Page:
Newsmaker: Cops rubbish claims of ‘cover-up’ in Silvera murder probe Loop Jamaica

The content originally appeared on: Jamaica News Loop News

This week’s overall development as Newsmaker of the Week just ended is the stunning twist in a high-profile murder probe which has resulted in Joylan Silvera, the former Member of Parliament (MP) for Western St Mary who represented the People’s National Party (PNP), being charged with the murder of his wife Melissa.

The legal woes for Silvera are deepening, as head of the police’s crime and security portfolio, Deputy Commissioner of Police Fitz Bailey, said more charges could be laid against the politician who is a 52-year-old land developer by profession.

Bailey has also sought to defend the police’s weeks-long murder probe, dismissing suggestions that there was any cover-up in the investigations.

“I know that the issue of cover-up is a public discussion, but if the same police officer who went on the scene requested a post-mortem to be done, then in my own understanding and assessment, there is no inclination of a cover-up because the post-mortem really is to reveal the cause of death,” Bailey outlined in a video that was released on the police’s social media platforms on Friday.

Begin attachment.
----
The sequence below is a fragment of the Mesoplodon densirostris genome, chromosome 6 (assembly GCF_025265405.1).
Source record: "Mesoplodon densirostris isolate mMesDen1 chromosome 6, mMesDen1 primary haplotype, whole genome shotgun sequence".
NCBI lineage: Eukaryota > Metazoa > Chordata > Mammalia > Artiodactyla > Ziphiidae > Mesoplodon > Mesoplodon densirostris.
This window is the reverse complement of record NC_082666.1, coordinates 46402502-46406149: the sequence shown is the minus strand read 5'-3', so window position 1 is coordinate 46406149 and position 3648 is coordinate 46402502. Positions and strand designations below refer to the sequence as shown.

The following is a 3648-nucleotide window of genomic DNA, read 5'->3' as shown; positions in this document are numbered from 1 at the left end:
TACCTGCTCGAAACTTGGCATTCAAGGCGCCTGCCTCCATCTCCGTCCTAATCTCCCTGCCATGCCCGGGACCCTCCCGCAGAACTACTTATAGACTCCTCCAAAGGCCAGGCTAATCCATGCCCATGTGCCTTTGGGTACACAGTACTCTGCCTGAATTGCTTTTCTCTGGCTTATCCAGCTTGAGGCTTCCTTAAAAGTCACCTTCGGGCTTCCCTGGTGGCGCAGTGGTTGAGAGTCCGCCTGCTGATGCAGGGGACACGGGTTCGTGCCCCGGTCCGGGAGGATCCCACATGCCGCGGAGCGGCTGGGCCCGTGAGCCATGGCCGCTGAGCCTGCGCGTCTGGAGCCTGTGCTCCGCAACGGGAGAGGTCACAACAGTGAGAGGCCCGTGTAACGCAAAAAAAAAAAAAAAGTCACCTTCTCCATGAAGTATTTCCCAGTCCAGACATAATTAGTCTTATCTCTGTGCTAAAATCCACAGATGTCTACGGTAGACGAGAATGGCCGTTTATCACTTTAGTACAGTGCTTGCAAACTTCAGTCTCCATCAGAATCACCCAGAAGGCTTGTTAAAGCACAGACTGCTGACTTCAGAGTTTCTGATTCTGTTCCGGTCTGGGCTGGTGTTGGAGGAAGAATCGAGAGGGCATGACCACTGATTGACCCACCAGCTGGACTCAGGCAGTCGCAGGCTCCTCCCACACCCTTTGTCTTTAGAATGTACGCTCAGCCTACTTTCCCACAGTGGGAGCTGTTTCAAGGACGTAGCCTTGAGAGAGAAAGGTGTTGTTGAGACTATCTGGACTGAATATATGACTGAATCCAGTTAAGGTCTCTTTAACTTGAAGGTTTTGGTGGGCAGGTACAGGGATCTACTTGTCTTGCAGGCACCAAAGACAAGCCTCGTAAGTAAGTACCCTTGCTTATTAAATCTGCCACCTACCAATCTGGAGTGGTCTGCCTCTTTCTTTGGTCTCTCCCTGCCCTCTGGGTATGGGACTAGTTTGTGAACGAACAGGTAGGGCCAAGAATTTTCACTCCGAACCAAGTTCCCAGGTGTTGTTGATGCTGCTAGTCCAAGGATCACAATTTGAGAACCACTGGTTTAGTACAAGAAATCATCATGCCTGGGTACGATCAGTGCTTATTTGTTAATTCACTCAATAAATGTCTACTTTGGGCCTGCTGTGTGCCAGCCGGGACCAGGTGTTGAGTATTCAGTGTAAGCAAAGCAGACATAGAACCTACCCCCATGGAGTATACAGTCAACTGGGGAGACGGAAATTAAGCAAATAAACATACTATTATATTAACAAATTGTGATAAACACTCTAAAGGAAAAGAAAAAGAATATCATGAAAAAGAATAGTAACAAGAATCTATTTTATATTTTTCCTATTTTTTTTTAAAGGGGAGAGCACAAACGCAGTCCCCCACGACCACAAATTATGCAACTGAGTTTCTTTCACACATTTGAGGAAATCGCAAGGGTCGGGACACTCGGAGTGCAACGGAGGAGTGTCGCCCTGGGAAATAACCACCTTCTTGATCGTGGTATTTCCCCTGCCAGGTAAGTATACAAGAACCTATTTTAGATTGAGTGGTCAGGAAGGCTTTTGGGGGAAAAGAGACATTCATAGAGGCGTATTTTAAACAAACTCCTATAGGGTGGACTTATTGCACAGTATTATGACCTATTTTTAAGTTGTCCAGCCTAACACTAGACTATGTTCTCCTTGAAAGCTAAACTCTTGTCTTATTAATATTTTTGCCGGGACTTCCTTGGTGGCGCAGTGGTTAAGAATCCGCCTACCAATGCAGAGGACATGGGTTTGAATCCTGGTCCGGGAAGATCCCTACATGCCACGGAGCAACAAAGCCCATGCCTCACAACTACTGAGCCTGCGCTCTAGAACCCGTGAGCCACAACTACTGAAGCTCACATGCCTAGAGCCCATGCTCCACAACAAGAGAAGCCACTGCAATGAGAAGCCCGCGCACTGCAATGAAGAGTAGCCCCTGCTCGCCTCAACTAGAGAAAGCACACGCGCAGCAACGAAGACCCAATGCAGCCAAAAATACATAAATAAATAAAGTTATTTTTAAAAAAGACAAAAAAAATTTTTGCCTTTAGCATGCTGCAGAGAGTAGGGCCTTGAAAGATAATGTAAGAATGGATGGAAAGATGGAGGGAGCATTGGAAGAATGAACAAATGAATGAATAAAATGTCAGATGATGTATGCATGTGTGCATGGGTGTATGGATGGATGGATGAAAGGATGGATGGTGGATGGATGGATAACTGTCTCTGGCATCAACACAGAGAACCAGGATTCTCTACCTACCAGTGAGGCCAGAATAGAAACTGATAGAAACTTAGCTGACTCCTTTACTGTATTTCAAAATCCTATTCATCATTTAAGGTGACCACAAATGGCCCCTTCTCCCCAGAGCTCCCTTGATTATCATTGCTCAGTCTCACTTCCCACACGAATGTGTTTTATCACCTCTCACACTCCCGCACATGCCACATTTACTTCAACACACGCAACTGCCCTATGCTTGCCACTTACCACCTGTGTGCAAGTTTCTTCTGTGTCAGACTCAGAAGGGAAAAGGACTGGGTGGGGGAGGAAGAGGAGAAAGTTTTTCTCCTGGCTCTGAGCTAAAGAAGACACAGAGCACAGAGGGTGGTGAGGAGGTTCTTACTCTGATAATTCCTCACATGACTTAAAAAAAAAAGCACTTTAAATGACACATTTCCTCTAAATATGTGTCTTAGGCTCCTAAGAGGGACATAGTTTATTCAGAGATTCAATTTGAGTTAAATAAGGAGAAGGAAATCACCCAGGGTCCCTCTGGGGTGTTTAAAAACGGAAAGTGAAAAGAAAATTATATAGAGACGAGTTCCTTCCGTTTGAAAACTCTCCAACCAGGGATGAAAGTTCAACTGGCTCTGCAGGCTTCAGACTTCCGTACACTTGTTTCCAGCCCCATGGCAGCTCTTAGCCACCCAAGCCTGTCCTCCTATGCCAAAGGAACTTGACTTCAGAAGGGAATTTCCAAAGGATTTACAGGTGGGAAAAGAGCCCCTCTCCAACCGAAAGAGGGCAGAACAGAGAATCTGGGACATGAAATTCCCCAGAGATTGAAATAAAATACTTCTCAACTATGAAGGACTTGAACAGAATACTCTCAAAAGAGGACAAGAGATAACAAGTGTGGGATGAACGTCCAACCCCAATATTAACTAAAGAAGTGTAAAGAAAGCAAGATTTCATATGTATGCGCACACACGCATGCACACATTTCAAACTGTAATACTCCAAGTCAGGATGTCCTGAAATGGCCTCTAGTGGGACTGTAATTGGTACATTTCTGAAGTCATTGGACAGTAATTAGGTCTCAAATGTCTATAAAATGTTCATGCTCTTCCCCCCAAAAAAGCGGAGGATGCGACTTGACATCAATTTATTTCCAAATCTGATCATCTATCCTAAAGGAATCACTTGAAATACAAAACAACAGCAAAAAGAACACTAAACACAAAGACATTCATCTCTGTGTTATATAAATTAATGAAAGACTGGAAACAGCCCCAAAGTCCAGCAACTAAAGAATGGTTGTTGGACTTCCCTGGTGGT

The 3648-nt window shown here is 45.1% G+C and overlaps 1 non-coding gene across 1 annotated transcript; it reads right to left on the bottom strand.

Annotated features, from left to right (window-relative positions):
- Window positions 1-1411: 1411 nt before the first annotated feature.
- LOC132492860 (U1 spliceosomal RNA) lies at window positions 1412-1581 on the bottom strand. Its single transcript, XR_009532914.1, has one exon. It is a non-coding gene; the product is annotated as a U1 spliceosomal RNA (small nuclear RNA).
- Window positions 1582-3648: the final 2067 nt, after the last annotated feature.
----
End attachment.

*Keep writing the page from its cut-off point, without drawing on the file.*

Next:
The police have confirmed that they found evidence that major renovation work had occurred in the room where it is believed Melissa was killed, which is being viewed as an indication of attempts at a possible grand cover-up by the party or parties who were responsible for the death.

Such possible plans were, however, said to have been foiled when a police officer who arrived on the scene requested that a post-mortem examination be done.